People are more health-conscious than ever before, leading to a continued increase in the consumption of vitamin supplements. Consumers should understand the various vitamins before eating them to confirm their needs.
London, UK (Merxwire) - According to statistics from Grand View Research, the global vitamin supplements market size was valued at USD 44.12 billion in 2020 and is expected to expand at a compound annual growth rate (CAGR) of 6.2% from 2021 to 2028. Vitamin products are popular, but do you know the relationship between various vitamins and the human body?
Modern people eat more meat and fewer vegetables. In the case of unbalanced nutrition, people will take in micronutrients through vitamin supplements. The human body needs 13 kinds of vitamins, including 4 kinds of fat-soluble vitamins (vitamins A, D, E, K) and 9 kinds of water-soluble vitamins (8 types of vitamin B, vitamin C).
Vitamin A has been proven to support the functions of tissues, skin, mucous membranes, immunity, and reproduction. Vitamin A is good for eyesight, and it is an important component of the eye's retina. In addition, pregnant women also need to supplement an appropriate amount of vitamin A to provide embryo development.
Vitamin A intake sources: Carrots, leafy greens, liver.
8 types of vitamin B are B1, B2, B3, B5, B6, B7, B9, B12. Vitamin B complex plays an important role in cell metabolism and the synthesis of red blood cells. Each type of vitamin B is a cofactor involved in the metabolic process. They help regulate metabolism, maintain skin and muscle health, and enhance immune system and nervous system functions.
Vitamin B intake sources: Grains, meat, nuts.
Vitamin C is one of the familiar vitamins. It is a vitamin found in various foods and is also an antioxidant. If the body's vitamin C is insufficient, it may cause scurvy. Vitamin C is an important component involved in tissue repair, helps skin cell proliferation, and supports the production of collagen, which helps wound healing and reduces wrinkles.
Vitamin C intake sources: Oranges, strawberries, green vegetables.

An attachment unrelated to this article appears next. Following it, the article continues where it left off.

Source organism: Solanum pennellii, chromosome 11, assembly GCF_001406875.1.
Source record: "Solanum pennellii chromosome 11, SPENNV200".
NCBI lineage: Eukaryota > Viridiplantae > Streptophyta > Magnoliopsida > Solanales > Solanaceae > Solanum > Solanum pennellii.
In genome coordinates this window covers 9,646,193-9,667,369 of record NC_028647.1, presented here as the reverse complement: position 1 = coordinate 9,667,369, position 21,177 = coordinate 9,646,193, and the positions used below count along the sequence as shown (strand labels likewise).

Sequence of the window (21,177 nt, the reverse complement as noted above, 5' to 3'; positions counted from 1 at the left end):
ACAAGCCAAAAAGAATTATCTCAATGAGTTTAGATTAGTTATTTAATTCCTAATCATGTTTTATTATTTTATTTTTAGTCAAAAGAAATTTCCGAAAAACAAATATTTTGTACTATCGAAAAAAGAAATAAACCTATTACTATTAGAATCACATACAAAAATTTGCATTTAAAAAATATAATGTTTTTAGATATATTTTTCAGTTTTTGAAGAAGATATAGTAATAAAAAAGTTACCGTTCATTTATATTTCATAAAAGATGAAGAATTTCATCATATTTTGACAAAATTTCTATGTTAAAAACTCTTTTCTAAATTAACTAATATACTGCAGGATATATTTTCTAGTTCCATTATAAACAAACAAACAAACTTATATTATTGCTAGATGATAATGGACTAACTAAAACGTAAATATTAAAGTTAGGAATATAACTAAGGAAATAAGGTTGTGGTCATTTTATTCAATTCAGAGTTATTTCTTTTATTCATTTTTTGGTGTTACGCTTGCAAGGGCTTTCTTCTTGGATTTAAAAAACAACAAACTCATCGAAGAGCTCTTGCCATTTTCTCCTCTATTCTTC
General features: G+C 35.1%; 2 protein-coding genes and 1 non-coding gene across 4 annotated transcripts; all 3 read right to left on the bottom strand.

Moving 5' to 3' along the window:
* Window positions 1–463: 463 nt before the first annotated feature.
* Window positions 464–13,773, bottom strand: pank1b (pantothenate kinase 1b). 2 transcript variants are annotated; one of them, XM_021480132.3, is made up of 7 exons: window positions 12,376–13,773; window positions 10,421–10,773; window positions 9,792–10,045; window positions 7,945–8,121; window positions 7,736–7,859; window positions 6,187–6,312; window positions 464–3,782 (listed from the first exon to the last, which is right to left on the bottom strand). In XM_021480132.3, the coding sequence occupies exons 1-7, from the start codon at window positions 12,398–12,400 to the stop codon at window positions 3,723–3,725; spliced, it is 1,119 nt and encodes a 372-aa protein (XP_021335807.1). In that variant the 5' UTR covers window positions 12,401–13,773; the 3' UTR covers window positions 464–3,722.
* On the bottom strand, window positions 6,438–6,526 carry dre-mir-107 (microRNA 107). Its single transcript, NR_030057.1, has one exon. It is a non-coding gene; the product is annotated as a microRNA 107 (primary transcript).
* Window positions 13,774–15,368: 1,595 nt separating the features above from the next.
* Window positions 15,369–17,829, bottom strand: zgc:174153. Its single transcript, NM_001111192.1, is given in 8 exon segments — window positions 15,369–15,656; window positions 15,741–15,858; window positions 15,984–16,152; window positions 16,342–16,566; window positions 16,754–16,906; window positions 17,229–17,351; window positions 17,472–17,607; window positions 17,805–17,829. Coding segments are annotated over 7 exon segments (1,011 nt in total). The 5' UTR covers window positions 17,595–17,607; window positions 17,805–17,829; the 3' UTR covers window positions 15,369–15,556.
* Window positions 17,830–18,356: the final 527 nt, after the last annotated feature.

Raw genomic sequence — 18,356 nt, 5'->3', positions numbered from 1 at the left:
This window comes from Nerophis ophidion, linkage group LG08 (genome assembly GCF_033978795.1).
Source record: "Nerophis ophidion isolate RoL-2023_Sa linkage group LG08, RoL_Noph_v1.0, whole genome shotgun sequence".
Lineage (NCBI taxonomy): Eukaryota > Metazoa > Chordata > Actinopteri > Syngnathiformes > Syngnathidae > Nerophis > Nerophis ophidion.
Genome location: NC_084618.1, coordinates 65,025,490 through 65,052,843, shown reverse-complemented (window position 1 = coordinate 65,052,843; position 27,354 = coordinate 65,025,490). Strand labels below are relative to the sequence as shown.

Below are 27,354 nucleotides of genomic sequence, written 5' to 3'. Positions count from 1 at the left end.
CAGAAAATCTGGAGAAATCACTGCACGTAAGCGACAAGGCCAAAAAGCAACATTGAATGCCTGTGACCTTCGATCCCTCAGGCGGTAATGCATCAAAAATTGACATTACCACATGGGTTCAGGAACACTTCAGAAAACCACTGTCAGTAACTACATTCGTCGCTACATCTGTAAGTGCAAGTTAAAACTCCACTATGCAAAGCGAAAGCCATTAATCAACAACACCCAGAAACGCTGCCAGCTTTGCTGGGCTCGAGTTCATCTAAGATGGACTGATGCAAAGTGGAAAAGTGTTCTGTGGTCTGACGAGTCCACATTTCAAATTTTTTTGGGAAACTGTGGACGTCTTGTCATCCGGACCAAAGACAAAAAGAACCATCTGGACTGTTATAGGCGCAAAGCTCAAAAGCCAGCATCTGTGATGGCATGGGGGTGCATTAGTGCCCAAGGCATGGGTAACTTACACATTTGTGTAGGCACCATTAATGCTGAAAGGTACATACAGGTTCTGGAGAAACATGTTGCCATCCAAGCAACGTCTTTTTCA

Vitamin D and calcium are both important ingredients for maintaining bone health. Vitamin D can promote the balance and metabolism of calcium in the human body and help prevent rickets and osteomalacia. In addition, vitamin D also helps neuromuscular function, reduces inflammation, and affects the number of cells.
Vitamin D intake sources: Sunlight, fatty fish, egg yolks.
Vitamin E is an important antioxidant. It is beneficial to immune function and cardiovascular health and can reduce the damage of reactive oxygen species to cell membranes. Vitamin E is also known as Tocopherol. It can be supplemented after a lack of vitamin E to promote hormone secretion, improve fertility, and prevent miscarriage.
Vitamin E intake sources: Nuts, plant oils, leafy greens.
Vitamin K is the key to supporting the normal blood clotting process. It is related to proteins that regulate blood clotting. Without vitamin K, blood clotting will be severely impaired, and uncontrollable bleeding will occur. Studies have also shown that vitamin K is related to bone health. A lack of vitamin K may weaken bones and potentially lead to osteoporosis.
Vitamin K intake sources: Spinach, kale, tomatoes.
Although vitamins are not like carbohydrates, protein and fat can produce energy, but they can adjust the metabolism of organisms, so people must take proper amounts of vitamins to maintain health. Although the lack of vitamins in the organism can cause serious health problems, excessive intake of vitamins may cause symptoms such as nausea, vomiting, and headaches. Therefore, people must pay special attention to the intake when using vitamin supplements and take vitamins from food as much as possible.